Stress comes in different forms — pain, hunger, fear, psychological upset. When we’re under stress, it’s often assumed that we are on heightened alert. If something hurts us, we imagine that an internal security system clicks on, scanning for other signs of danger. But a new study led by New York University neuroscientists reveals that being under acute stress diminishes our ability to pay attention to changes around us that might be threatening, like a swerving car or an unexpected shift in a person’s behavior. That delay in recognition may put us at risk of not responding appropriately to new dangers.
To understand the new study, it helps to understand stress. The body’s resting state is known as homeostasis. In that condition, heart rate, breathing, and all other systems tick along normally and relatively peacefully. Stress represents a physiological change that knocks you out of homeostasis. A part of the nervous system known as the HPA axis (a chain reaction involving the hypothalamus, pituitary and adrenal glands) kicks into action, releasing cortisol and other hormones to try to calm the body back down and return it to homeostasis. This means that when your body is under stress, it is aroused.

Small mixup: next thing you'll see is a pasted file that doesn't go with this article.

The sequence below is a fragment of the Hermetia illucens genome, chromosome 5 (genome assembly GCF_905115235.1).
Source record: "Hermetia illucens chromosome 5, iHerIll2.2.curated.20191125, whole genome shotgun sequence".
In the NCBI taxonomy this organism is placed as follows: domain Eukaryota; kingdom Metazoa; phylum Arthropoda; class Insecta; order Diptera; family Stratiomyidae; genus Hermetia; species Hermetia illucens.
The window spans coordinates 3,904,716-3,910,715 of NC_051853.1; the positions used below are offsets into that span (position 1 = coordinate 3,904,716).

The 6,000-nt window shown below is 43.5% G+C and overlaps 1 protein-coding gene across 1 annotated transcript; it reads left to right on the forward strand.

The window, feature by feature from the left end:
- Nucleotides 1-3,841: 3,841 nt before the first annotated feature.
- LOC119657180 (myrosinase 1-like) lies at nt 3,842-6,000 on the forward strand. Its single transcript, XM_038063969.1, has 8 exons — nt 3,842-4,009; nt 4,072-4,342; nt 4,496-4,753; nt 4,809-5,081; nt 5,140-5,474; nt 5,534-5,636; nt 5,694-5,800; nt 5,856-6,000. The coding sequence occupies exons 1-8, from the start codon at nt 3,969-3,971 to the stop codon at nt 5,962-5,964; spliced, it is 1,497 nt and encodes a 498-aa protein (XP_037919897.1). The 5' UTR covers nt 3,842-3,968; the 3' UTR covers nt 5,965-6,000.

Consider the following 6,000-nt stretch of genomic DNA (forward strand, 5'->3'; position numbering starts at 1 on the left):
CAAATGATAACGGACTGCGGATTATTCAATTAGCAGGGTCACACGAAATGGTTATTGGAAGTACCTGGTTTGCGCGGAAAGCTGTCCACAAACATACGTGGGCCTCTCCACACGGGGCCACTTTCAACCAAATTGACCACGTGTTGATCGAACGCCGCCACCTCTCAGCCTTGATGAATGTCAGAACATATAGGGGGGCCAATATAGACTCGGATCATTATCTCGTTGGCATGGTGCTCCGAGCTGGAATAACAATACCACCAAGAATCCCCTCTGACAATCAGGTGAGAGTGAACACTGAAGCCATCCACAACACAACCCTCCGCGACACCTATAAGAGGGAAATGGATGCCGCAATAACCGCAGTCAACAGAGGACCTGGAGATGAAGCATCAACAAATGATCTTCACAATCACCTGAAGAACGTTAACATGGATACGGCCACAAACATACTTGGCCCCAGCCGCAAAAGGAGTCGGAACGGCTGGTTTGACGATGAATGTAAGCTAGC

That is not always a bad thing. Think of your stress response as an upside-down U-shaped curve. Too little stress and you are under-aroused, too much and you are over-aroused. But there’s a point at the curve of the U where just the right amount of arousal can enhance performance. That fact contributes to the general sense that stress makes us more alert and responsive, and it explains why some people think they do best under pressure.
While there are plenty of sources of stress that we cannot prevent — a skateboarder careening toward us on the sidewalk, for example — it’s important to reduce stress where we can by getting enough sleep, eating right and taking breaks from work. Such mental and physical caretaking better prepare the nervous system to meet the unexpected and changing challenges of daily life. In other words, control what you can so you can respond better to what you can’t.
Raio, Candace M., et al. “Stress attenuates the flexible updating of aversive value.” Proceedings of the National Academy of Sciences (2017): 201702565.